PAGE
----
Bottom-up testing is a specific type of integration testing that tests the lowest components of a code base first. More generally, it refers to a middle phase in software testing that involves taking integrated code units and testing them together, before testing an entire system or code base.
IT professionals refer to design assemblies, or groups of code modules that are evaluated for overall functioning, in integrated testing environments.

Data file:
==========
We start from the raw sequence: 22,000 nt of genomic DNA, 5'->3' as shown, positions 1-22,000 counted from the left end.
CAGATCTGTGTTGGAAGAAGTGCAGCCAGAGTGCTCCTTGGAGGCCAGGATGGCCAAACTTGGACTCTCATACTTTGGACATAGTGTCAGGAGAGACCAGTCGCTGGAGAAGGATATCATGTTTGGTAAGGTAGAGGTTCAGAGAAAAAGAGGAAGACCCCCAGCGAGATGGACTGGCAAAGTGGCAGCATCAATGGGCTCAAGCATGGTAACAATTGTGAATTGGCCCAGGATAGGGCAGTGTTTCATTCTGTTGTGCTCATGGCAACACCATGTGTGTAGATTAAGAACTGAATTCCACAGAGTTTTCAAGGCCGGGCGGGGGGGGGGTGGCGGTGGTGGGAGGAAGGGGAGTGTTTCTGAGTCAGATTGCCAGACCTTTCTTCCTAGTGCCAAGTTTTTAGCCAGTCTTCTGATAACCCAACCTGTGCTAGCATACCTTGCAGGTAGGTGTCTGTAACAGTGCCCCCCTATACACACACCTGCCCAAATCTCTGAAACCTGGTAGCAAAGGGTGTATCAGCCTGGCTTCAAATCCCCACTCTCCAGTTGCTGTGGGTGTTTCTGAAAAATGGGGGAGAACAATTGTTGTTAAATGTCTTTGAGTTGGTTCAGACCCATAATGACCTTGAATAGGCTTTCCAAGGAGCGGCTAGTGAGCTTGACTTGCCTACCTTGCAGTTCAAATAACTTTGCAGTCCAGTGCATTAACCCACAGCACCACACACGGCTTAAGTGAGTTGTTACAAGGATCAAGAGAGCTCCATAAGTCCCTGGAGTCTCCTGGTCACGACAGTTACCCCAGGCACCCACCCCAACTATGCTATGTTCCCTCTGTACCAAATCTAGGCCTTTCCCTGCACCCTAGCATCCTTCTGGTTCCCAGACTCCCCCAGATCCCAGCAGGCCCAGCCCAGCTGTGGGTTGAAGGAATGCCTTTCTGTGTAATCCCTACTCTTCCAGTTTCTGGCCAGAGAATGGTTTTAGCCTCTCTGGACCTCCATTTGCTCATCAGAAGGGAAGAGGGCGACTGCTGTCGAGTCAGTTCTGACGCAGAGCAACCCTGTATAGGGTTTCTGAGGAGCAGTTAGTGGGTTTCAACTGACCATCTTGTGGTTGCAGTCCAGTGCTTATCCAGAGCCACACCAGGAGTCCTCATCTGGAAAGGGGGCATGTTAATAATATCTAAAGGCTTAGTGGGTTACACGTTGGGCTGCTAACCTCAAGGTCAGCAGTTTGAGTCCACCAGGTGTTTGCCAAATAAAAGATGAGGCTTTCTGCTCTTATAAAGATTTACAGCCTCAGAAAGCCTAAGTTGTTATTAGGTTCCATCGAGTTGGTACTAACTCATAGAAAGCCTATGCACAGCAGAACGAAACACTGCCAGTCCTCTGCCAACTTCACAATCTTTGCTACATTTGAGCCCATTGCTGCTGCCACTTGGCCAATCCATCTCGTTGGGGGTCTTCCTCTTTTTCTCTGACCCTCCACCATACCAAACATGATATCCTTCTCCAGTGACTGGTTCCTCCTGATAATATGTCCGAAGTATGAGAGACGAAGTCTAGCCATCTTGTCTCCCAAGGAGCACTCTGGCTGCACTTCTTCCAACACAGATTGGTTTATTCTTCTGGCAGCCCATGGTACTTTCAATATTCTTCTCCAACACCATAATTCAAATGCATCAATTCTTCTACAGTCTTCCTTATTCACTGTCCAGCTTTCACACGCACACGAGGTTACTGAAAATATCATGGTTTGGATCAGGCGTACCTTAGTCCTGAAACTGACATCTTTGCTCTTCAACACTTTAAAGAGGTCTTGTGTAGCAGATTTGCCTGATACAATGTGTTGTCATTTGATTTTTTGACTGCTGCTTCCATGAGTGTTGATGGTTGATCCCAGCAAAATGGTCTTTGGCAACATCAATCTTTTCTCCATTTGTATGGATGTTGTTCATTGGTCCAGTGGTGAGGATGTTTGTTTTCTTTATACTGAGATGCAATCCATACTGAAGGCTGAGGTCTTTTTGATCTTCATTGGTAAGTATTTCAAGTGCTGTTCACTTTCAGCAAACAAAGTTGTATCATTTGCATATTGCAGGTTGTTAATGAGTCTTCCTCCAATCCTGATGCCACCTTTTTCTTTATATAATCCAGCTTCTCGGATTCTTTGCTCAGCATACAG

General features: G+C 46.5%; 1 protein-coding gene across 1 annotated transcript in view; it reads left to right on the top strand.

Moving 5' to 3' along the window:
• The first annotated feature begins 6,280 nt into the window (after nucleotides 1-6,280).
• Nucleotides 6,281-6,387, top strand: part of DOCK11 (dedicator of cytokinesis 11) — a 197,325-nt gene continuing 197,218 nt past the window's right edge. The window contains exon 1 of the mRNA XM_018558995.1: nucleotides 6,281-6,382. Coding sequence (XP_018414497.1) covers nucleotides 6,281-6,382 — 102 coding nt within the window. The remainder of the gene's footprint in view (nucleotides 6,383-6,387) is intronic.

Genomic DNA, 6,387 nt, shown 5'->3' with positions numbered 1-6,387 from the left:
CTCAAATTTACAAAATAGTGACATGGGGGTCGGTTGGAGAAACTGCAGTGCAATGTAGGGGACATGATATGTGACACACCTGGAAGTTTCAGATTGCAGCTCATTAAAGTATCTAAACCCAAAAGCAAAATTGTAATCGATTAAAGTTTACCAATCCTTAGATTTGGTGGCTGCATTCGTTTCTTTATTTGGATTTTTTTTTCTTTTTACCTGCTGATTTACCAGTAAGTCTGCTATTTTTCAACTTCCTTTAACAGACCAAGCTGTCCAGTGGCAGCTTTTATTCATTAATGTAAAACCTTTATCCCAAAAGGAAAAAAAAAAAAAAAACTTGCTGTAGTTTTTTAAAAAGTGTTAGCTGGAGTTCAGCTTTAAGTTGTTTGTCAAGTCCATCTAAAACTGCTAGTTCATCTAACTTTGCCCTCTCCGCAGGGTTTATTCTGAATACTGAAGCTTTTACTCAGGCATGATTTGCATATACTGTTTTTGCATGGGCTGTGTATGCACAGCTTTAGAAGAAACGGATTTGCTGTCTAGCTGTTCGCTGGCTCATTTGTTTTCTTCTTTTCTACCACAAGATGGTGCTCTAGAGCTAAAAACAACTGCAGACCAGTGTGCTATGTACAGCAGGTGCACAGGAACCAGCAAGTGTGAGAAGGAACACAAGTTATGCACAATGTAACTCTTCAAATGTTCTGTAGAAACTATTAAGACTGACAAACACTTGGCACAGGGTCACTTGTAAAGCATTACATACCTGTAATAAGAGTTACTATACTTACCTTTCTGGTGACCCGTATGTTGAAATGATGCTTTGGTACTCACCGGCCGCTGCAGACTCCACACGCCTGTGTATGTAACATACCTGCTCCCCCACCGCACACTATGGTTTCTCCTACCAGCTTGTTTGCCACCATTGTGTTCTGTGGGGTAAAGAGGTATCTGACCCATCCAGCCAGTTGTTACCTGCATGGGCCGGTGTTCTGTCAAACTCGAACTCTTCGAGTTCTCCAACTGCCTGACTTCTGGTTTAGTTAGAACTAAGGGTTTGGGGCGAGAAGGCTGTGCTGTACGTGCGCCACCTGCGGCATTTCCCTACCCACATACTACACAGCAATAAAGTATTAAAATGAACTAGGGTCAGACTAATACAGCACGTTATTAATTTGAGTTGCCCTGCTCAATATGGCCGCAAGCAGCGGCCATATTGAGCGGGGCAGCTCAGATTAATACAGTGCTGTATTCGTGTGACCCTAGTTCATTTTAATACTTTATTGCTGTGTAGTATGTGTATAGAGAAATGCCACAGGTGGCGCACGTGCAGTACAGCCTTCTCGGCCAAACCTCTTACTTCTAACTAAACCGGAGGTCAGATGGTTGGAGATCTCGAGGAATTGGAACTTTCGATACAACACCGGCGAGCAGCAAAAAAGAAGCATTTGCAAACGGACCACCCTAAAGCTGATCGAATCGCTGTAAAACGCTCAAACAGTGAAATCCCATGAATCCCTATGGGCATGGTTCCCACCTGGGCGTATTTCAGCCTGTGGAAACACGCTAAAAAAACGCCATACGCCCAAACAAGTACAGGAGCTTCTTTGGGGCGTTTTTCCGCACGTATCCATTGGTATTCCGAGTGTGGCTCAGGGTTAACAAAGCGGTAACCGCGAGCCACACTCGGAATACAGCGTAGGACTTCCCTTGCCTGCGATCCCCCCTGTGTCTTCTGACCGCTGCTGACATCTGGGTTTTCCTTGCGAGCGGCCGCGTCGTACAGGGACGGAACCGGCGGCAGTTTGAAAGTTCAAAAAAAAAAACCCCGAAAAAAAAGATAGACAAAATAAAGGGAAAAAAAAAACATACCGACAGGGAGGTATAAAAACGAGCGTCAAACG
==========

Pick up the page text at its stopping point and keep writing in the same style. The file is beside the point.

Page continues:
Bottom-up testing is the opposite of top-down testing, where the top integrated elements are tested first. Experts explain that while bottom-up testing can be useful in producing a smaller, independent test basis, it doesn’t provide the same kind of skeletal program demonstration design that top-down testing does. With bottom-up testing, developers build up to that scale where the program mainly coincides with the user interface. Some people see this as a kind of backward testing, but each individual developer team must decide for reasons of purpose and practicality which type of software testing suits the project better.